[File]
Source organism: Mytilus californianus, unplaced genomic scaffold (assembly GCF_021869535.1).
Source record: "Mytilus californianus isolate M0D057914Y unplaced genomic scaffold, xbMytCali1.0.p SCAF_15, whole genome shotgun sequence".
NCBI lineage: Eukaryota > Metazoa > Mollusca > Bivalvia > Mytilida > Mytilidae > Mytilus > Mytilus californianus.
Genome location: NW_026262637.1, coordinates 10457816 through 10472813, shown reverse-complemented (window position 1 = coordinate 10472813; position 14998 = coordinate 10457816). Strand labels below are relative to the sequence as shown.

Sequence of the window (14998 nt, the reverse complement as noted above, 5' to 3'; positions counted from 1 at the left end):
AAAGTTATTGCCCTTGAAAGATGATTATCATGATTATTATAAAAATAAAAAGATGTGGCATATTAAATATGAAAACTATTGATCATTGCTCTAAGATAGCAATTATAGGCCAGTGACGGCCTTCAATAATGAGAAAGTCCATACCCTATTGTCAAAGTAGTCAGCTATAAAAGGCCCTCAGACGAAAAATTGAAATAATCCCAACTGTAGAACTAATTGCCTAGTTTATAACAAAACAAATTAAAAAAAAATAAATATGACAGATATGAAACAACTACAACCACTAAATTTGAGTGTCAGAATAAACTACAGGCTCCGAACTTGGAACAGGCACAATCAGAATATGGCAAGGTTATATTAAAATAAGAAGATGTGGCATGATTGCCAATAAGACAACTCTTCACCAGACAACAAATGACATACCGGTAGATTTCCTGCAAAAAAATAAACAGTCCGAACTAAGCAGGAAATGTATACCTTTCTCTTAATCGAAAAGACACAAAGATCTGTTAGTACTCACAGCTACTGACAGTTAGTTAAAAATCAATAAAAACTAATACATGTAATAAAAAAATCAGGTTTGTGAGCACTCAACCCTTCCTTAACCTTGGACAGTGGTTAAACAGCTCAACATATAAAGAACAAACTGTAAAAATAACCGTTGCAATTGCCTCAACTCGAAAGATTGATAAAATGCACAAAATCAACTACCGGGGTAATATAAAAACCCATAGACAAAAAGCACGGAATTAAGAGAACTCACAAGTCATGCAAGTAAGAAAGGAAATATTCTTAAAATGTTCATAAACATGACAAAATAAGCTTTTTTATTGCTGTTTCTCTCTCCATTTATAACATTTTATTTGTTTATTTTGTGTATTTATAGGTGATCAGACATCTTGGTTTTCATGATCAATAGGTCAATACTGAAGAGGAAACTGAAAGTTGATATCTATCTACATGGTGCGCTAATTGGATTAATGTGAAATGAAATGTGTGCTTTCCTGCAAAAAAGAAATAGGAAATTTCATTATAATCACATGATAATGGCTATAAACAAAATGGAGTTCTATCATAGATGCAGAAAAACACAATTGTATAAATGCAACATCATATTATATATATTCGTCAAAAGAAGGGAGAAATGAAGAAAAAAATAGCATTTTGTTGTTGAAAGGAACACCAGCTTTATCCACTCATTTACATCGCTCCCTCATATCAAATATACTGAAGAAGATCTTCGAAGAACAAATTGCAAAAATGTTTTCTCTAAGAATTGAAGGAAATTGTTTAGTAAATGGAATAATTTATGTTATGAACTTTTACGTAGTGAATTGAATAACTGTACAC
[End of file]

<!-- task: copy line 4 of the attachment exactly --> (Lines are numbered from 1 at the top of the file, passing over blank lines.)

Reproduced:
Genome location: NW_026262637.1, coordinates 10457816 through 10472813, shown reverse-complemented (window position 1 = coordinate 10472813; position 14998 = coordinate 10457816). Strand labels below are relative to the sequence as shown.